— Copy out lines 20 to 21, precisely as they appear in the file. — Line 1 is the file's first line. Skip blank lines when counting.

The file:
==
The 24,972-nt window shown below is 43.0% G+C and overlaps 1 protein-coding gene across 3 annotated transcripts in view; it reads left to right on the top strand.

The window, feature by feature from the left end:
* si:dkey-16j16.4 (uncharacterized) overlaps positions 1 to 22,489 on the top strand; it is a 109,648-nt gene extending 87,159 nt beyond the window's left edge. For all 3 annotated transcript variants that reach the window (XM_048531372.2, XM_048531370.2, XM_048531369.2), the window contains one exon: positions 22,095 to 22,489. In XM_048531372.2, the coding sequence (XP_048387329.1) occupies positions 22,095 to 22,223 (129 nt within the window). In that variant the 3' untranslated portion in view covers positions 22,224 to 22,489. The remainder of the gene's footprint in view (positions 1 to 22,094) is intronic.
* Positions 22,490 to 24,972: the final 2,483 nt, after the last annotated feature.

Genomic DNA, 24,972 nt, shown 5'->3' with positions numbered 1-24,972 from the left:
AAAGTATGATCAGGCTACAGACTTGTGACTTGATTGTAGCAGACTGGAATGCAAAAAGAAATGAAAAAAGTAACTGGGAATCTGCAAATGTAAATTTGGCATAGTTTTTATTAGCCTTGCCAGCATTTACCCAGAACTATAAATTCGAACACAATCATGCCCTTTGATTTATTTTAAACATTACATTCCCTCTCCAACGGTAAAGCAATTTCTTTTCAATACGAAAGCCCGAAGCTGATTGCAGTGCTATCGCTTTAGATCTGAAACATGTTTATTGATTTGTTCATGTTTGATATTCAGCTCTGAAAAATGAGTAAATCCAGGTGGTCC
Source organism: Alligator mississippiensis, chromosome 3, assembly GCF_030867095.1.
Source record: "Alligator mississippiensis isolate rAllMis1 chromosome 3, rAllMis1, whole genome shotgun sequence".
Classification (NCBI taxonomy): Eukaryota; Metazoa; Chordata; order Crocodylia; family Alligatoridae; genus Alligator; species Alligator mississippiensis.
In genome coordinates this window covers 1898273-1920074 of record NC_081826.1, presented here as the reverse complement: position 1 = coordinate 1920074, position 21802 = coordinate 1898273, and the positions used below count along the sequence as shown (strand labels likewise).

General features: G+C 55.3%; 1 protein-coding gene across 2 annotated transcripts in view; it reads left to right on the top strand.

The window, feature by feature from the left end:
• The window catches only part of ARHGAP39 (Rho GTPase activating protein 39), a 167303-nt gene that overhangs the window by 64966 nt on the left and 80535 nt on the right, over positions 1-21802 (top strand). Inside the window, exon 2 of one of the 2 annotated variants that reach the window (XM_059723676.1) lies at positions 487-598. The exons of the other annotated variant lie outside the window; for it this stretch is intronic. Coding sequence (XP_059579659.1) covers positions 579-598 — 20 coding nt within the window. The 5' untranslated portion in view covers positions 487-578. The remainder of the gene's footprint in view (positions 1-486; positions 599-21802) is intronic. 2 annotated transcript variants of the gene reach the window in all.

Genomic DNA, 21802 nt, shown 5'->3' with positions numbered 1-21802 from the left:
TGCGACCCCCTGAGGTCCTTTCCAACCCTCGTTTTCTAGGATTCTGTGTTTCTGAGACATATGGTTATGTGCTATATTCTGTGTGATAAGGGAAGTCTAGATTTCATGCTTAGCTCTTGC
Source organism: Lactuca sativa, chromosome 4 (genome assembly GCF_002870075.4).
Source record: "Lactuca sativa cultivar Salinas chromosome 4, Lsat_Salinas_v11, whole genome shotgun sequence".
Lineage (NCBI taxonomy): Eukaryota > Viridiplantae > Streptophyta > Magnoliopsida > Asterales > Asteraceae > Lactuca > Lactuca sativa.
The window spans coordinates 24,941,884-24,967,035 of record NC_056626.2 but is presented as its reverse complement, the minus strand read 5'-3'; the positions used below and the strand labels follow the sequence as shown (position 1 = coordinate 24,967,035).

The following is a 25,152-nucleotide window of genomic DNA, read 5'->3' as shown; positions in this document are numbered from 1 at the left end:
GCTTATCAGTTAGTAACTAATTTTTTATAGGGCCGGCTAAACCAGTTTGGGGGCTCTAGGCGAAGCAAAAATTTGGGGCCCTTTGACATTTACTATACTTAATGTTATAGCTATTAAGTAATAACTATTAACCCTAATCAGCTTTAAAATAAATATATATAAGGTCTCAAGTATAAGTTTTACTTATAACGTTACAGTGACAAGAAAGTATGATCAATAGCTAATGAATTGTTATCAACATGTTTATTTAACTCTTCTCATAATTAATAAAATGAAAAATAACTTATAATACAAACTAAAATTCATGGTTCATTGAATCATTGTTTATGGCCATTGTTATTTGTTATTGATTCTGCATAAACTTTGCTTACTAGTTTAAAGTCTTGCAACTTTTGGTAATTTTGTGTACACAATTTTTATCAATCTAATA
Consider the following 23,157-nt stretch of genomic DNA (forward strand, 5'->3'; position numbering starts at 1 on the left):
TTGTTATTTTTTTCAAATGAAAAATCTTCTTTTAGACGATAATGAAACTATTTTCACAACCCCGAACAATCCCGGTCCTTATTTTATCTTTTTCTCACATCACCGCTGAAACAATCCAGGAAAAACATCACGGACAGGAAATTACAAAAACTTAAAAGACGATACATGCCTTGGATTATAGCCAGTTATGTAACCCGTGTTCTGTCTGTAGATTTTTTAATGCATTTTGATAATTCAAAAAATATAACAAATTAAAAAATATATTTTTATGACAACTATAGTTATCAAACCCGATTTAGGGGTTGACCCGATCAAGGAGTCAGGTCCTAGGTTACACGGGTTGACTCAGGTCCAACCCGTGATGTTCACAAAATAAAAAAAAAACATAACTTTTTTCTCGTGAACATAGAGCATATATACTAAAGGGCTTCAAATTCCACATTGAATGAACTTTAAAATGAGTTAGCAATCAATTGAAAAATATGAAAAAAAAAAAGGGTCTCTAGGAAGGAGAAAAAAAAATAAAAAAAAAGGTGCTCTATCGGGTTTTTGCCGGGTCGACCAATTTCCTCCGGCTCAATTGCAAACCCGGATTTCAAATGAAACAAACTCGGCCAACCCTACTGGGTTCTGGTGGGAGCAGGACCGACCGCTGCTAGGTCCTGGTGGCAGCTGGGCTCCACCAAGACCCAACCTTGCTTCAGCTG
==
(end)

The following is a 25,152-nucleotide window of genomic DNA, read 5'->3' as shown; positions in this document are numbered from 1 at the left end:
GCTTATCAGTTAGTAACTAATTTTTTATAGGGCCGGCTAAACCAGTTTGGGGGCTCTAGGCGAAGCAAAAATTTGGGGCCCTTTGACATTTACTATACTTAATGTTATAGCTATTAAGTAATAACTATTAACCCTAATCAGCTTTAAAATAAATATATATAAGGTCTCAAGTATAAGTTTTACTTATAACGTTACAGTGACAAGAAAGTATGATCAATAGCTAATGAATTGTTATCAACATGTTTATTTAACTCTTCTCATAATTAATAAAATGAAAAATAACTTATAATACAAACTAAAATTCATGGTTCATTGAATCATTGTTTATGGCCATTGTTATTTGTTATTGATTCTGCATAAACTTTGCTTACTAGTTTAAAGTCTTGCAACTTTTGGTAATTTTGTGTACACAATTTTTATCAATCTAATA